TMO just reported generating close to $2 billion in free cash flow last year, and is expected to grow earnings by another 24% this year. I personally think they will acquire another diagnostics company, and this is a good thing with limited risk. Risk would come in the form of a capital raise, but they have more than enough cash to execute multiple transactions this year. In large part, because they can target companies flying well under the radar. Best part is that they have a proven track record of turning acquisitions into revenue generators.
If you want to discuss risks associated with the ongoing consolidation in pharma, I think the orphan drug craze would have been more fitting. Companies like JAZZ, BMRN, and ISIS fit your thesis perfectly. Although orphan drugmakers do nothing besides go upwards, I can't see any of them as a "value play". And they are paying massive premiums to consolidate the sector. One would think that a day of reckoning is in the cards...
Anyways, I definitely found your article interesting and thought-provoking!
Addendum: Forgot to read your disclosure, but I see you are short ACT and TMO. Not sure about the other stocks, but you don't want to be short these two particular companies. Just some friendly input :)
Thank you for the article. I've been eyeing PRAN for awhile but could never pull the trigger. Now that the stock has shot up, I feel like I would be chasing it. That said, the market cap is still reasonable compared to the value proposition, suggesting there is significant upside remaining.
Anyways, I'll consider your points this weekend, and perhaps take a naked long position Monday. You are dead on about the hedging being too expensive.
This article should be a primer for any newbie biotech investor. Trying to predict what they FDA is going to do based on what they should do is a waste of time. Besides not sticking to previous SPA agreements, questioning methodologies that they previously agreed to in meetings, and giving oddball passes to some drugs with horrid clinical data, this is par for the course in my book.
On a side note, there is a big push for "adaptive clinical" trials now. While this is still in the buzz word phase of its evolution, one concept that is catching on is the idea of active controls. Basically, you can't force all diseases, drugs, and therapies to conform to a universal norm. There needs to be wiggle room in clinical testing, not dogma.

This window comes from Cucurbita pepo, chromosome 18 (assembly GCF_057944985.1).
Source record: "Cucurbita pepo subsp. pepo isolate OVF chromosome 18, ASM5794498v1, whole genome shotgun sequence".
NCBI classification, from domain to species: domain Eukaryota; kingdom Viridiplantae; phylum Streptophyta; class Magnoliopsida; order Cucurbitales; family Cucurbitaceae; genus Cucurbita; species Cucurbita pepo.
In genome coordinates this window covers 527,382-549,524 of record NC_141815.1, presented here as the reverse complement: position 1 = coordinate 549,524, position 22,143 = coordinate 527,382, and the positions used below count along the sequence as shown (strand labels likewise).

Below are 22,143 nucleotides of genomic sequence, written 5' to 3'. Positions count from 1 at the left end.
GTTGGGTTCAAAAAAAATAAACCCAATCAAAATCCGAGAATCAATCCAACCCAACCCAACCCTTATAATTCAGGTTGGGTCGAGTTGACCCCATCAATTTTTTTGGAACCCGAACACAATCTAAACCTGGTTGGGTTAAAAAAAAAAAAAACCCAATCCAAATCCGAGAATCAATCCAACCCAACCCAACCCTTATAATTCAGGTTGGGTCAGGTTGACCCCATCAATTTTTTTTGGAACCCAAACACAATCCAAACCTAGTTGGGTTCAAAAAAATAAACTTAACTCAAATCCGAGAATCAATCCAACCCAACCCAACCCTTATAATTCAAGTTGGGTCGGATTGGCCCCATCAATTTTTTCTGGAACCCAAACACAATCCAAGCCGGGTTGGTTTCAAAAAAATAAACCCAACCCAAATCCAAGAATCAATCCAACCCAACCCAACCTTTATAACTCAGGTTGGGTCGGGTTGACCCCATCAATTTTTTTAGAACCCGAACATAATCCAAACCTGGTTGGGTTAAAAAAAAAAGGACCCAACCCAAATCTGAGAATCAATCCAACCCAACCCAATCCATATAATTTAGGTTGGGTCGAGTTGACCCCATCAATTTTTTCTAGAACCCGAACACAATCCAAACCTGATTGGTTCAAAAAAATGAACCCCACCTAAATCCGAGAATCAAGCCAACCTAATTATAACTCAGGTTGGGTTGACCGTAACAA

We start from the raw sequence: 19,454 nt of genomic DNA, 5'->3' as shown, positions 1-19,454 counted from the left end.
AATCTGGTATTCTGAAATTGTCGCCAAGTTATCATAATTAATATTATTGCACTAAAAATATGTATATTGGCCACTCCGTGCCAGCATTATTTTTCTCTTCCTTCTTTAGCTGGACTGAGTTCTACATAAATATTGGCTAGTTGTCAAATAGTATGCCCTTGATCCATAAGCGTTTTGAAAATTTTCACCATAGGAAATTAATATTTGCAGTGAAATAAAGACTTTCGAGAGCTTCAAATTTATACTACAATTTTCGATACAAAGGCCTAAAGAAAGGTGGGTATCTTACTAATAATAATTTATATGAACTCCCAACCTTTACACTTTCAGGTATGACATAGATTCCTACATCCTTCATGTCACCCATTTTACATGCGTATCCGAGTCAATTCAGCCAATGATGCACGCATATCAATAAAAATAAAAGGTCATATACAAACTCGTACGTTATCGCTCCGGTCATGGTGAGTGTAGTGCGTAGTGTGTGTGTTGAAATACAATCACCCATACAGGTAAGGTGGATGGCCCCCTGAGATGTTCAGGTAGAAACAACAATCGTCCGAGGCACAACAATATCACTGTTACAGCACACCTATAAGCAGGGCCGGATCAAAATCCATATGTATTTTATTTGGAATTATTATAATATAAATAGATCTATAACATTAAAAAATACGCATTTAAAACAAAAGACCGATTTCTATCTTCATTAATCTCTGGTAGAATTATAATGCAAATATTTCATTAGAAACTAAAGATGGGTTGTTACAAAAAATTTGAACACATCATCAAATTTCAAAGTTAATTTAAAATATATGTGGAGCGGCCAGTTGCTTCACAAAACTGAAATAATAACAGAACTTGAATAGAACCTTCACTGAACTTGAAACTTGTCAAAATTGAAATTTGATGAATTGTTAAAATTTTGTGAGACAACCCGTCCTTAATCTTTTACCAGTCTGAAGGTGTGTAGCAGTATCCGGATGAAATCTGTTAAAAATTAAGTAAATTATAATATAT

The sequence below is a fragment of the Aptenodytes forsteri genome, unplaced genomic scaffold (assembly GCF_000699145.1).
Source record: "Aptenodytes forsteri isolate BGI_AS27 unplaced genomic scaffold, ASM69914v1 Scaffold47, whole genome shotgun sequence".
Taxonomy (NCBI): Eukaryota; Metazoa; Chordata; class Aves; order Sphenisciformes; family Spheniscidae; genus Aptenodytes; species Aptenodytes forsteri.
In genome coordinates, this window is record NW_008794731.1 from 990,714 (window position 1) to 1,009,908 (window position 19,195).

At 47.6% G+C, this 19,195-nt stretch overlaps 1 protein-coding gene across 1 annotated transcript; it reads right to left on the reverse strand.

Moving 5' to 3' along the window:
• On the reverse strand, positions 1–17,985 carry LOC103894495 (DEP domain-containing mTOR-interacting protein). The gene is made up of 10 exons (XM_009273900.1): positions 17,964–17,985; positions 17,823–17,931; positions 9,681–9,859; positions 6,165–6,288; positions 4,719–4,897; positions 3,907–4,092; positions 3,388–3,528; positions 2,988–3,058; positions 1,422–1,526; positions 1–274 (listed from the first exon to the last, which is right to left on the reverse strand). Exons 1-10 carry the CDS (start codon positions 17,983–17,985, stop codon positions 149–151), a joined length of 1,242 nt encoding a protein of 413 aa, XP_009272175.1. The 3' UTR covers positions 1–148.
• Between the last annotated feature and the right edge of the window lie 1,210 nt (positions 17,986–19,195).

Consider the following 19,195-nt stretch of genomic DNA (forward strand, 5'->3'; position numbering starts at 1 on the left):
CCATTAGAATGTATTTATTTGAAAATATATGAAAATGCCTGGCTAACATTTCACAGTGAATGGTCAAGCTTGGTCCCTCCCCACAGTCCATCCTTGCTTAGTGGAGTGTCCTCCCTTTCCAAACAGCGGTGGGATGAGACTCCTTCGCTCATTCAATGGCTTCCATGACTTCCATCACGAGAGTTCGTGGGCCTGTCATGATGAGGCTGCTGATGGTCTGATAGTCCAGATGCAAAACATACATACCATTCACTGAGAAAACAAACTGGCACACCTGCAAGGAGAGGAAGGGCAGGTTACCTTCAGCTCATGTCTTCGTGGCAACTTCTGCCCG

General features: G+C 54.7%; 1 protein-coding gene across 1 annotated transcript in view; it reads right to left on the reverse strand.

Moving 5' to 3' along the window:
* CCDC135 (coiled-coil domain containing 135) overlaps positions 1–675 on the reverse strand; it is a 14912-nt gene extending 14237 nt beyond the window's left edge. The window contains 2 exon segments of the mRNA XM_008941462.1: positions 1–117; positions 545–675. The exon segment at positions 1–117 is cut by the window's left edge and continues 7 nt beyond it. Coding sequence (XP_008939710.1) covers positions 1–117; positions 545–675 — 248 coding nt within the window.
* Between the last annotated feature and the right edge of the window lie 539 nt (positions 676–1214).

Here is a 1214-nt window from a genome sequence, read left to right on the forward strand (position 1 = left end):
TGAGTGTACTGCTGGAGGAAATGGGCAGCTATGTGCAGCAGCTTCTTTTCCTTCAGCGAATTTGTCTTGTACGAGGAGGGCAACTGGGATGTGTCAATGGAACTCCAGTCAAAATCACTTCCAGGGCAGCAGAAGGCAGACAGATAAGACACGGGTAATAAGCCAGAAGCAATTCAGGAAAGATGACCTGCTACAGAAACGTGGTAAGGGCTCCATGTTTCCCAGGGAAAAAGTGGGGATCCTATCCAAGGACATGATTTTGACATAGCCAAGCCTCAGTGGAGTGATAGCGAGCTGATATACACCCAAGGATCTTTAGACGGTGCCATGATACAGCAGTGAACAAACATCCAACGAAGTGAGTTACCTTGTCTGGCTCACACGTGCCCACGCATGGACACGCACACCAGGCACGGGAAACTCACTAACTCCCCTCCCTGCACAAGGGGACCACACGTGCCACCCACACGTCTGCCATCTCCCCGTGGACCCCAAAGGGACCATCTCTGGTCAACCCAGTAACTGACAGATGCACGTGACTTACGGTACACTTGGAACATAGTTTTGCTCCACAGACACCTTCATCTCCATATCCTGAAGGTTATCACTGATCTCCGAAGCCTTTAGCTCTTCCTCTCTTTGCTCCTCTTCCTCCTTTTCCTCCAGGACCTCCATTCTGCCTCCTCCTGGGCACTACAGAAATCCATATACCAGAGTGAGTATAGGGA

Anyways, great work!
Thanks for setting up this forum Chris. Much needed IMO.
Awesome article!
Jason, you certainly do like the spicy biopharmas!
I warned investors about Dara last year and that turned out to be the right call. Can't say I share your optimism about ODS here. The way I see it is that the FDA doesn't consider this much of a priority. Even so, Dara has gotten so cheap that it's probably worth a look as a mad money play. If they did get ODS, they get bought out. Simple as that.
What I can't understand, however, is why would a company bother giving them an upfront payment when the whole company costs $16 M? There are pharmas out there that throw away triple that on seed grants, and dead-end licensing programs.
So the the fact that no one has bought out Dara yet makes me think it's ODS is looking bleak. These things aren't as super secret as they are supposed to be. And for the application to be under review that long means that someone probably knows the FDA's sentiment.
Ok, enough tinfoil theory for today. I enjoyed your article by the way.
Didn't the injunction get overturned? Why does this stock keep faltering if good news is on the way? Why can't management speak for themselves? Why do you believe this trend will change?
Nice article Mr. Smith. However I disagree with your assumption that the Kaplan Meier plots might change in favor of ICT-107 going forward. The trial is more than half done and the data are disappointing. I don't see any reason to expect a dramatic uptick in survival among the remaining patients. And that's what would be needed to change this statistical trend.
At the end of the day, management put out a highly misleading PR about the results (see my article) as an attempt to assuage the investment community. They swung for the fences and lost.
Nice article Spencer. I think you are wrong on OREX being a wait and see play, however. Takeda's marketing effort for Contrave is going to make Eisai's effort look like child's play. And Contrave will be the only obesity med approved in the EU. I don't see how Belviq or Qsymia get EU approval within the next 3 years. Of course people will make fantastical scenarios to assuage their doubts, but this is reality. The LIGHT study opened the door for Contrave in the EU. And it will probably allow OREX to expand the label much faster than Arena can for Belviq.
Nice article. When I read the adverse events part of the data release, it made me cringe (literally). Not sure patients are going to want to have soars on their penis that require medical intervention to correct a mildly painful condition. Call me crazy...
As you point out, this isn't a slam dunk approval. I won't be surprised either way it goes.
Honestly, this has crossed my mind.